When the summer sun becomes unbearable, grab an inner tube and a six-pack and spend the afternoon floating the rivers around Portland.
If you live in Portland, chances are you’ve “floated the river.” If you don’t live in the Pacific Northwest, chances are you don’t even know what “floating the river” means.
For Portlanders, when the summer sun becomes unbearable, air conditioning becomes scarce, and you don’t want to wait in an hour-long line to cool off with ice cream, the river calls to you. With the Willamette River carving the east and west sides of Portland, and a handful of other easily accessible rivers near the City of Roses, a good float is nearby no matter what part of the city you live in.
Here are the five best rivers to float in and around Portland.
The Willamette River runs right through Portland, so it’s the most accessible by far. Yes, it has a bad reputation for being highly polluted. However, environmentalists have been working hard to clean The Willy, and it has been issued as safe to swim in (just don’t go after a heavy rainfall or you may grow an extra extremity). The best place to put in on this urban float is Sellwood Riverfront Park and float to the Hawthorne boat dock. The best part about this float is all the wonderful bars and restaurants that reside nearby its ending point.
The Sandy River is still close to Portland (less than 30 minutes from downtown) and comes without the fear of growing an extra limb. Aside from being cleaner, the Upper Sandy is also narrower and faster, making for a better float. The best place to put in is Dabney State Recreation Area and float to Lewis and Clark State Recreation Site. Fair warning: The water gets a little choppy as the river works up some rapids near Troutdale.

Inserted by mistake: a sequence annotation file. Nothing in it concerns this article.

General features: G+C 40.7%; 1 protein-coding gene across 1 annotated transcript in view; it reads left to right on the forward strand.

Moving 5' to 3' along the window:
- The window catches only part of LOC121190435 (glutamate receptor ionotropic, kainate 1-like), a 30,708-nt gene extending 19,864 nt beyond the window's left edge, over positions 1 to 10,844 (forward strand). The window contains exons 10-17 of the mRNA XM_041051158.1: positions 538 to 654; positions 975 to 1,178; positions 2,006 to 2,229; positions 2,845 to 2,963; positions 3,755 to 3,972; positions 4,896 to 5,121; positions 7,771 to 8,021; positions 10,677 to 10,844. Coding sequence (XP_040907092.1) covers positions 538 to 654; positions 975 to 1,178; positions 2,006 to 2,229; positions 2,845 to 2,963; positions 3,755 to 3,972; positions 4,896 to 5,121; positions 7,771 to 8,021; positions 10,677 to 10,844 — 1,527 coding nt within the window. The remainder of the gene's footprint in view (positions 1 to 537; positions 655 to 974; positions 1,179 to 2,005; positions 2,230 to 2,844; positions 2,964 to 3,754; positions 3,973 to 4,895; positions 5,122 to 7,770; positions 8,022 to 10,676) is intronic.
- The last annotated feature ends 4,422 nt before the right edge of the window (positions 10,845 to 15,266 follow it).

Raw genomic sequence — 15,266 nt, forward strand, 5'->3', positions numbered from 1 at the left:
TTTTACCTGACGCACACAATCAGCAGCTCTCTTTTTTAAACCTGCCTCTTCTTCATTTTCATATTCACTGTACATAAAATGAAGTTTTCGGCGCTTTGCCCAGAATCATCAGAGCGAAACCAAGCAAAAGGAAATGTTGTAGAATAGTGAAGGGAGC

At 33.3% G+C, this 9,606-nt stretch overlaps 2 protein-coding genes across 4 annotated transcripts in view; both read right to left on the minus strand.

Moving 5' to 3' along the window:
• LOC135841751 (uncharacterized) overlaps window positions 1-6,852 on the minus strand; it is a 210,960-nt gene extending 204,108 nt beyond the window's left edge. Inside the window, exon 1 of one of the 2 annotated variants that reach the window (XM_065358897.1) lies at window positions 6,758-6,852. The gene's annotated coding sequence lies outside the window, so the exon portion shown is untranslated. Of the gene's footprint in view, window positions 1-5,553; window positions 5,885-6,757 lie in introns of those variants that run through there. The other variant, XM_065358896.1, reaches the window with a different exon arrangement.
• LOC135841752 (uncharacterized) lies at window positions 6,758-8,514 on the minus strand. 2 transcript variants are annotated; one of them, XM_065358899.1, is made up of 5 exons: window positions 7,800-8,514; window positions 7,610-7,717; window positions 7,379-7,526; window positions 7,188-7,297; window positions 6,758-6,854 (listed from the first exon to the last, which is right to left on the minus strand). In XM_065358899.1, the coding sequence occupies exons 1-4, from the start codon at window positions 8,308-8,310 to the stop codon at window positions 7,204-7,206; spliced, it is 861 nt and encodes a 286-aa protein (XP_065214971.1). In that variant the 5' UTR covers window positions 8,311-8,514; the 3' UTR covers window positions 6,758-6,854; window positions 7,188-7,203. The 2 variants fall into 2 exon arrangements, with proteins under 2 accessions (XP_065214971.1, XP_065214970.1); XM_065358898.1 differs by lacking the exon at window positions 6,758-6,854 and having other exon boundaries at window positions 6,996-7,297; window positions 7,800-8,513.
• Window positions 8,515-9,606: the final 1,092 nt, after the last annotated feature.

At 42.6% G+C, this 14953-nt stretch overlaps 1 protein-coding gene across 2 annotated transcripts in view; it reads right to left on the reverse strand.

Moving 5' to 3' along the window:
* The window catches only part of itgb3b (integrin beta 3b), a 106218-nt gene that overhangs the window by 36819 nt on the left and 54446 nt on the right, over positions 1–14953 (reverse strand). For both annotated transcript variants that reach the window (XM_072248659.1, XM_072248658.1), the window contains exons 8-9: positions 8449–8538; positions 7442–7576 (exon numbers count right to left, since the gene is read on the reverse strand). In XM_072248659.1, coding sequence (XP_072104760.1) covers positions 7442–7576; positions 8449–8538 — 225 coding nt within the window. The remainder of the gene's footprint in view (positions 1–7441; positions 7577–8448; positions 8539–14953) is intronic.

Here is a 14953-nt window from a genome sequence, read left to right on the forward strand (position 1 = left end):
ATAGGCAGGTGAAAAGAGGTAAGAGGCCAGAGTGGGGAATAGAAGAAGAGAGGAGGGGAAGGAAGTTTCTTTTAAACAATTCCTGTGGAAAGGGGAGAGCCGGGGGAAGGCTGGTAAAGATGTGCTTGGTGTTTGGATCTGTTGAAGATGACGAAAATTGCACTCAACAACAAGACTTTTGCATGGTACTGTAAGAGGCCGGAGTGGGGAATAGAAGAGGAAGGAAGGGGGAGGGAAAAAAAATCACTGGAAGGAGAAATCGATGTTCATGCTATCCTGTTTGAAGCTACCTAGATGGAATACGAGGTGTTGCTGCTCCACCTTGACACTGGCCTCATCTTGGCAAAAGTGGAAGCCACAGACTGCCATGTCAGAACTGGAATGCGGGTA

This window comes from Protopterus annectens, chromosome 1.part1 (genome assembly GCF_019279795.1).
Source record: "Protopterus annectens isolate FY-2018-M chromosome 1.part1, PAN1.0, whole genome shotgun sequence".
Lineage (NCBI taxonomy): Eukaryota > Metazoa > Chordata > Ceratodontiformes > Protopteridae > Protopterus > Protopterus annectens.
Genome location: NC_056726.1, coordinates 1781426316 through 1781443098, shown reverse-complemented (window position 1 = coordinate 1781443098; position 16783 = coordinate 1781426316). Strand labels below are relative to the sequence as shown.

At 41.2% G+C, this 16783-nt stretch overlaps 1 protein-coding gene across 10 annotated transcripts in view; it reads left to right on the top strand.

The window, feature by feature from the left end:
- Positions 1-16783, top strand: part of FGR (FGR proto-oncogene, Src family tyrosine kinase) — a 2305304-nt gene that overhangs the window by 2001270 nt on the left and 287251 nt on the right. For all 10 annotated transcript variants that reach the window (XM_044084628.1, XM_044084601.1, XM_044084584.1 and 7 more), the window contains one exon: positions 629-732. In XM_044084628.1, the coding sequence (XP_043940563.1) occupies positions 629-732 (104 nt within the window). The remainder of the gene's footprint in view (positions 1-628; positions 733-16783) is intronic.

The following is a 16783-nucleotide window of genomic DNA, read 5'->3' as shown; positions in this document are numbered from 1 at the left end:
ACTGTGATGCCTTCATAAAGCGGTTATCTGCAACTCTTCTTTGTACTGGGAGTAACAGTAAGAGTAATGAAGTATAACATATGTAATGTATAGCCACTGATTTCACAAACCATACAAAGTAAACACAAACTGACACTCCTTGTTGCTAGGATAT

If you’re looking for a party, a Clackamas River float is the one for you. Just close enough to the city to make for an easy commute for urbanites and just far enough out of the city to appeal to the suburban and country crowds, there’s quite a mixed demographic tubing the Clack. But chances are, most everyone will be sipping on some sort of tall boy. The best place to put in is Milo McIver State Park in Estacada and float downstream to Barton or Carver, depending on how much time you want to spend on the river.
Washington may seem like some far-off land to Portlanders, but it’s so close that many people live in Vancouver and commute to Portland for work—or vice versa. The Washougal is just about an hour outside of the Rose City, and the river isn’t nearly as crowded as those closer in, making it an excellent destination on a sweltering hot summer day when the rivers mentioned above are packed with tubes. The best place to put in is Mile 3 on Washougal River Rd, near the bridge and N Shepherd Rd, and take out a few miles downstream. The Washougal is also a great spot for swimming and bridge jumping—if that’s more your thing.
Another Washington river, the East Fork of the Lewis River is the best place on this list for a hot day. The water’s a little colder, but like the Washougal, this spot will be far less crowded than the Oregon rivers mentioned. Put in at Lewisville Regional Park just north of Battleground and take out at Daybreak Park near La Center. Make sure to stop by some swimming holes along the route.